Challenge to Huge Coal Strip Mine in Montana Clears Legal Hurdle
District Court Judge Joe Hegel today ruled that the Sierra Club and the Montana Environmental Information Center had brought reasonable claims against the State of Montana and St. Louis-based Arch Coal regarding the proposed leasing of the Otter Creek coal reserves.
The environmental groups praised Judge Hegel’s decision to deny the government and Arch Coal’s motion to dismiss the case, which alleges that the state should have taken environmental, economic, and public health threats into consideration before leasing 587 million tons of coal to Arch for strip mining. Sierra Club and MEIC are represented by Earthjustice in the case and joined by Northern Plains Resource Council and the National Wildlife Federation.
“Otter Creek belongs to the people of Montana,” said Mike Scott, a Sierra Club Representative in Montana. “We deserve to have all the relevant information available to us before we decide whether or not to lease coal for the incredibly destructive process of strip mining.”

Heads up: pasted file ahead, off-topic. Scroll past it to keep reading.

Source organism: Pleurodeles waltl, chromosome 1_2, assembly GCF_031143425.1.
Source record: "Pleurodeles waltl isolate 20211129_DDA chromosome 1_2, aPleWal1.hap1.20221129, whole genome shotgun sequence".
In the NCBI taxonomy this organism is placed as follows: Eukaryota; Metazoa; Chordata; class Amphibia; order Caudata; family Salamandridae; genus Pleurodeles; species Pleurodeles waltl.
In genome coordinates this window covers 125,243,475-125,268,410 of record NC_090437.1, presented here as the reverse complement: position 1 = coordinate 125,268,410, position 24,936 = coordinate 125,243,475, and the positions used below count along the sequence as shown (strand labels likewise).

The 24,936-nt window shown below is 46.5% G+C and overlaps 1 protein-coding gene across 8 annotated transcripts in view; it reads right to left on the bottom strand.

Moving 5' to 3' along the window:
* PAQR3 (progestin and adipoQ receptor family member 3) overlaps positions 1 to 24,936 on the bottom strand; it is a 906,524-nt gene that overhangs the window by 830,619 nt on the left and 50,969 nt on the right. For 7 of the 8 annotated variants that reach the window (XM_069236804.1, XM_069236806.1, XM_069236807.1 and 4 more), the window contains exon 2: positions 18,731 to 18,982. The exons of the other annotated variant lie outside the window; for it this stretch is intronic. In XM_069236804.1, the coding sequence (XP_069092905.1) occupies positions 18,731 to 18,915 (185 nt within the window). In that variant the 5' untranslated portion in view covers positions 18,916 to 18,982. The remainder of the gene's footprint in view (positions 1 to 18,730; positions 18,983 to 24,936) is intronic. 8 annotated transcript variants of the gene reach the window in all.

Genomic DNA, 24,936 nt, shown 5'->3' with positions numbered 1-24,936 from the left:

“There is nothing more precious than water in south east Montana,” Scott continued. “We need to know how this mine will impact the groundwater before we commit our resources to be mined. Asian countries, such as China, India, and Japan, are becoming increasingly interested in Montana’s coal resources and are the likely destination of Otter Creek coal. Do we want to sacrifice our water, land, and air to serve as Asia’s resource colony? I don’t!”
Jenny Harbine, Staff Attorney for Earthjustice, went on to add, “The most fundamental aspect of Montana's environmental law says that we must look before we leap into actions that could cause permanent harm. This decision gives the public an opportunity to argue that Otter Creek and the people and wildlife who depend on the environmental health of this part of the state are worth protecting.”
”The court said that the projects environmental impacts could implicate our constitutional right” said Anne Hedges, of the Montana Environmental Information Center. “Montanans have a constitutional right to a clean and healthful environment and environmental review is a critical process that allows citizens to protect that right.”
The Otter Creek coal tracts contain approximately 1.3 billion tons of coal, that when burned will emit roughly 2.4 billion tons of climate-disrupting pollution into the atmosphere. Coupled with the environmental degradation that will take place at the mine site, environmentalists are maintaining that this project poses a significant threat to public lands and public health.